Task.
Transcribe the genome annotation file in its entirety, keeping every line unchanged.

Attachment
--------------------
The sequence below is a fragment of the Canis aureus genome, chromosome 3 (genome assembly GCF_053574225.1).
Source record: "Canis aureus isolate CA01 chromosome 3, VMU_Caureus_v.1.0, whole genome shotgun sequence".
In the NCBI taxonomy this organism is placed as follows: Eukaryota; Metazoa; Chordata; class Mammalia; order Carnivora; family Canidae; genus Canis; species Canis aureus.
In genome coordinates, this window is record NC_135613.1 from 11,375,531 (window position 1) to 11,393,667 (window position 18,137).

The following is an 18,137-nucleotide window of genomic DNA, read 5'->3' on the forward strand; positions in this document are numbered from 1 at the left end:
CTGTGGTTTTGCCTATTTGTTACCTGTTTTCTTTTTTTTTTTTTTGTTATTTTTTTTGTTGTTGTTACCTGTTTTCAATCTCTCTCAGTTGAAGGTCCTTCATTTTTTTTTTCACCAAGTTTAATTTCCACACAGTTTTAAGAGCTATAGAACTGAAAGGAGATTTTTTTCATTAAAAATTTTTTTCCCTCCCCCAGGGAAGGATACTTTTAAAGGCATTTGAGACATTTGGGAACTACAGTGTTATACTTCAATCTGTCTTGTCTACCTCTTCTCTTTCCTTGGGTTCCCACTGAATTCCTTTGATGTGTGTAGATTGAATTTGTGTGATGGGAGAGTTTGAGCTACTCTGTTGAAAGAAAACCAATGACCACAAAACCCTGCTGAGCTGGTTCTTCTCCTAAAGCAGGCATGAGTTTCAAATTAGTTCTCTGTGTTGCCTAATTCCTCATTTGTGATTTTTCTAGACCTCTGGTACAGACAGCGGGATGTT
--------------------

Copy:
The sequence below is a fragment of the Canis aureus genome, chromosome 3 (genome assembly GCF_053574225.1).
Source record: "Canis aureus isolate CA01 chromosome 3, VMU_Caureus_v.1.0, whole genome shotgun sequence".
In the NCBI taxonomy this organism is placed as follows: Eukaryota; Metazoa; Chordata; class Mammalia; order Carnivora; family Canidae; genus Canis; species Canis aureus.
In genome coordinates, this window is record NC_135613.1 from 11,375,531 (window position 1) to 11,393,667 (window position 18,137).

The following is an 18,137-nucleotide window of genomic DNA, read 5'->3' on the forward strand; positions in this document are numbered from 1 at the left end:
CTGTGGTTTTGCCTATTTGTTACCTGTTTTCTTTTTTTTTTTTTTGTTATTTTTTTTGTTGTTGTTACCTGTTTTCAATCTCTCTCAGTTGAAGGTCCTTCATTTTTTTTTTCACCAAGTTTAATTTCCACACAGTTTTAAGAGCTATAGAACTGAAAGGAGATTTTTTTCATTAAAAATTTTTTTCCCTCCCCCAGGGAAGGATACTTTTAAAGGCATTTGAGACATTTGGGAACTACAGTGTTATACTTCAATCTGTCTTGTCTACCTCTTCTCTTTCCTTGGGTTCCCACTGAATTCCTTTGATGTGTGTAGATTGAATTTGTGTGATGGGAGAGTTTGAGCTACTCTGTTGAAAGAAAACCAATGACCACAAAACCCTGCTGAGCTGGTTCTTCTCCTAAAGCAGGCATGAGTTTCAAATTAGTTCTCTGTGTTGCCTAATTCCTCATTTGTGATTTTTCTAGACCTCTGGTACAGACAGCGGGATGTT